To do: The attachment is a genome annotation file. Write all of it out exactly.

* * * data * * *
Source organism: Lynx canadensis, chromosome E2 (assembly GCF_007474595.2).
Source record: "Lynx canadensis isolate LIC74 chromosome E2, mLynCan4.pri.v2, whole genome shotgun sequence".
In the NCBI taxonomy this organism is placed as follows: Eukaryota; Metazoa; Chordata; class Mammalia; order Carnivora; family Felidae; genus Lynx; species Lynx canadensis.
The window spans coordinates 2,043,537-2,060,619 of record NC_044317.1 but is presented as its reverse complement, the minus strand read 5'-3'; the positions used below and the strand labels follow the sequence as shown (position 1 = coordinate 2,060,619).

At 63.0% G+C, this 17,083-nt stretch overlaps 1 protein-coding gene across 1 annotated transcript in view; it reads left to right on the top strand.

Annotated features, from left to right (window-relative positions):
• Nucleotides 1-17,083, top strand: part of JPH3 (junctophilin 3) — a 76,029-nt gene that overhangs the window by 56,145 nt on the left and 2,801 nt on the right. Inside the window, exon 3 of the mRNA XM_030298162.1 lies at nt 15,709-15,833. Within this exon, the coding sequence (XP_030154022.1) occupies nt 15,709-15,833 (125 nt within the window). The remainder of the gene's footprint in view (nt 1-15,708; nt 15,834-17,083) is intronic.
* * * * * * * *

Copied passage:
Source organism: Lynx canadensis, chromosome E2 (assembly GCF_007474595.2).
Source record: "Lynx canadensis isolate LIC74 chromosome E2, mLynCan4.pri.v2, whole genome shotgun sequence".
In the NCBI taxonomy this organism is placed as follows: Eukaryota; Metazoa; Chordata; class Mammalia; order Carnivora; family Felidae; genus Lynx; species Lynx canadensis.
The window spans coordinates 2,043,537-2,060,619 of record NC_044317.1 but is presented as its reverse complement, the minus strand read 5'-3'; the positions used below and the strand labels follow the sequence as shown (position 1 = coordinate 2,060,619).

At 63.0% G+C, this 17,083-nt stretch overlaps 1 protein-coding gene across 1 annotated transcript in view; it reads left to right on the top strand.

Annotated features, from left to right (window-relative positions):
• Nucleotides 1-17,083, top strand: part of JPH3 (junctophilin 3) — a 76,029-nt gene that overhangs the window by 56,145 nt on the left and 2,801 nt on the right. Inside the window, exon 3 of the mRNA XM_030298162.1 lies at nt 15,709-15,833. Within this exon, the coding sequence (XP_030154022.1) occupies nt 15,709-15,833 (125 nt within the window). The remainder of the gene's footprint in view (nt 1-15,708; nt 15,834-17,083) is intronic.